Five stories of rape and sexual assault from the epics are particularly useful. The Ramayana has the abduction of Sita by Ravana, and, running parallel to it, the disfiguration of Surpanakha by Rama and Lakshmana — two atrocities, not one, that trigger a war. The Mahabharata has the public assault on Draupadi at its heart, the abduction and revenge of Amba, and the sanctioned rapes of Amba and Ambalika by Ved Vyasa.

The tale most often cited in the aftermath of assaults on women, such as the tragedy of the young woman who died this December after being gang-raped and injured by six men, is Sita’s abduction. This is raised explicitly by pseudo-Hindus, usually as a warning to women to stay behind a Lakshman rekha, an arbitrarily drawn line of protection. It echoes the widespread views of many who blame women for being sexually assaulted, saying that they should not have gone out in public.

I came across this particular article via Sandeep’s lengthy response to her article in a series of blog posts titled “The Rape of Our Epics”. He begins his first blog post with

Nilanjana Roy’s Business Standard piece on Jan 08, 2013 entitled A woman alone in the forest is just the latest in what has become a much-lauded fad. A fad whose staple diet consists of a distorted reading of Indian epics, misinterpretations aplenty, sleights of hand, concealment, and open falsehood. We’ve seen the disastrous results of what happens when such untruths come to be accepted as truth—simply put, they multiply and over time gain such wide currency that even when the truth is pointed out, people simply dismiss it as propaganda or ranting or both. This problem is made worse in a country like India where the English media refuses to give voice to opposing and/or honest viewpoints.

He further says

it’s interesting that Nilanjana chooses to see only bloodstained lines, violence, and rape in them instead of a wealth of learning, high philosophy, a harmonious worldview, a divine view of women, and a solid value system they contain and espouse.

So which chain of thought do you follow? In this regard I am not a learned person. My best exposure to Ramayana is Abhyudaya by Narendra Kohli in which he has tried to retell the epic from a human angle (so nobody has supernatural powers and God-like abilities). I haven’t read the original Valmiki Ramayana. The same goes with Mahabharata. I intend to change this very soon.

But really, how much do we know about our epics? You can easily make out in Nilanjana’s article that she hasn’t done proper reading of the epics and she writes with a preconceived notion that she has acquired via certain type of reading. Sandeep’s style of expression may seem acerbic, but he is right when he says that the English media not only distorts facts when it comes to the cultural interpretations, it also refuses the alternative opinions to be expressed. That’s why you see so much anger and cynicism in the way he writes. I totally agree that there is this particular section of writers and intellectuals who don’t write for scholarly analysis, but to perpetuate an agenda. There is this ongoing effort to paint a dark aura around our ancient scriptures, especially when it comes to Hinduism, and I say this as a non-Hindu. I’m not sure whether they do it intentionally or unintentionally, but this happens, and it happens with amazing frequency.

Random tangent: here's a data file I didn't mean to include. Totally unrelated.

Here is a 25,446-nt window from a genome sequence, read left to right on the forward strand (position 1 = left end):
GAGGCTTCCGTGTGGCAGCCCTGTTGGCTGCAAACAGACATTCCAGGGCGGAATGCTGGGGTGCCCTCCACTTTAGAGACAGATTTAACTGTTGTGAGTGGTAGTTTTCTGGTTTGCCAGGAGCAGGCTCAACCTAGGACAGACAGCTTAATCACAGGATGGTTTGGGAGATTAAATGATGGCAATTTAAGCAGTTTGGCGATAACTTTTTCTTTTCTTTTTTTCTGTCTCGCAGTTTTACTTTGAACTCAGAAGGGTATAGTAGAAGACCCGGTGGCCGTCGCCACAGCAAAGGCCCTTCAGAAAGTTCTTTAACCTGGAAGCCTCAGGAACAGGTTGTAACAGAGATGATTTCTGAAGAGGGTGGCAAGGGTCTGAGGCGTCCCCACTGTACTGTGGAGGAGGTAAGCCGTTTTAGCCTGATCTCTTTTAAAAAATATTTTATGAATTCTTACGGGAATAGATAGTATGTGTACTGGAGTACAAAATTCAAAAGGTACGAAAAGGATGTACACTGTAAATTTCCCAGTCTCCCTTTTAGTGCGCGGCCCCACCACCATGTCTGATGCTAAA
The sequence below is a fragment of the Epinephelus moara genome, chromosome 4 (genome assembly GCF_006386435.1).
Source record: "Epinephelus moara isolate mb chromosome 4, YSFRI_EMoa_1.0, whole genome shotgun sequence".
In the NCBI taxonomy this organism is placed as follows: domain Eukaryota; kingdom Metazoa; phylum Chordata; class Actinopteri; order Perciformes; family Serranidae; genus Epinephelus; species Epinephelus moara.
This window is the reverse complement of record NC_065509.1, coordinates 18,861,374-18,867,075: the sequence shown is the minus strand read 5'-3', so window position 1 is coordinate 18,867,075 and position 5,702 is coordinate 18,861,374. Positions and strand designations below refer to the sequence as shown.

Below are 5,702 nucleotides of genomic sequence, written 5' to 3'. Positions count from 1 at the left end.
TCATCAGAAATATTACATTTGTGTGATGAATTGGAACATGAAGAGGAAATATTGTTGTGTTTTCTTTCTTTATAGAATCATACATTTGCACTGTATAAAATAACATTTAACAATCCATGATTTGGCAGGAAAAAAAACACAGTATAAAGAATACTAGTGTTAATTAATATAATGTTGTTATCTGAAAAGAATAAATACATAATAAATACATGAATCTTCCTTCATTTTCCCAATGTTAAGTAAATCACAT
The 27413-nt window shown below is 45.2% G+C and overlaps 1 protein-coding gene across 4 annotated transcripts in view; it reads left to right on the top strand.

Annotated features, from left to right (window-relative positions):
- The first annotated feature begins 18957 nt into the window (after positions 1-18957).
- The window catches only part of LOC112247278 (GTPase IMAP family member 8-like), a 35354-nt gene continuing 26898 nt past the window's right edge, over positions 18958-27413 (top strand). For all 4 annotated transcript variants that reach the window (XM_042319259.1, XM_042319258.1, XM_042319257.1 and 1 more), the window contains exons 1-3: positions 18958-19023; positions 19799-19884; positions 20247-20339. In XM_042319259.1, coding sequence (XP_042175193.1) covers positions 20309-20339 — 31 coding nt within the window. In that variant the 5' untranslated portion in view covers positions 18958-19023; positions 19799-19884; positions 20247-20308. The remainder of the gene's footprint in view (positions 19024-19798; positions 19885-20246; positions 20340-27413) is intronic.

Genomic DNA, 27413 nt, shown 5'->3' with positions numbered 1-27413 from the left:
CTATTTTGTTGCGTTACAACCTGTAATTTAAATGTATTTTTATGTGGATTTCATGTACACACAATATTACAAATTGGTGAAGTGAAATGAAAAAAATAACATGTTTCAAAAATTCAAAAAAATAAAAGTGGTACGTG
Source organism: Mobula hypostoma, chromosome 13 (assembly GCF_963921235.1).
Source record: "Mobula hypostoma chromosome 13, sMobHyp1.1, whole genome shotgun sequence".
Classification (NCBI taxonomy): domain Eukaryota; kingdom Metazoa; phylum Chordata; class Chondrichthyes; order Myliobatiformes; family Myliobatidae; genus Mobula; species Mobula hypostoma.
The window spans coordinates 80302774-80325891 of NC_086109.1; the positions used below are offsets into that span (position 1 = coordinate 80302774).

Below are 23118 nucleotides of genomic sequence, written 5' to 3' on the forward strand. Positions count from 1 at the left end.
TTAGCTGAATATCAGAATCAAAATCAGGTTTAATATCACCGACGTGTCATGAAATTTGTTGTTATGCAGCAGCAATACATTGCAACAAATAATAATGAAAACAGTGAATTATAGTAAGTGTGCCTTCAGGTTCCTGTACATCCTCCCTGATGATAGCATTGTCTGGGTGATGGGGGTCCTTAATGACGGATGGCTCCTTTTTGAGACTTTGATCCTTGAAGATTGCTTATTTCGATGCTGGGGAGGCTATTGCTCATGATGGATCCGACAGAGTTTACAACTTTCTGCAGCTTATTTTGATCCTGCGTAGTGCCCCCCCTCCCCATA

This brings me to the topic of this blog post. When it comes to knowing our epics, there is very little that we know. We normally read opinions and interpretations, or at the most the digest forms of these monumental works of literature. We know individual stories – maybe 5-6% of them – and a big chunk of the epics remain unread. A person like me knows more about Greek mythology than our own (thanks to some issues of the National Geographic magazine).

There needs to be a concerted effort so that these epics become more accessible in terms of language and availability. Not everybody knows Sanskrit and not everybody knows which are the best available interpretations. Just like there are book reading sessions, there can also be epic-reading sessions, not only sponsored and promoted by religious institutions. I’m not sure if universities encourage their students to have discourses on Indian epics, from all corners of the country. What about schools?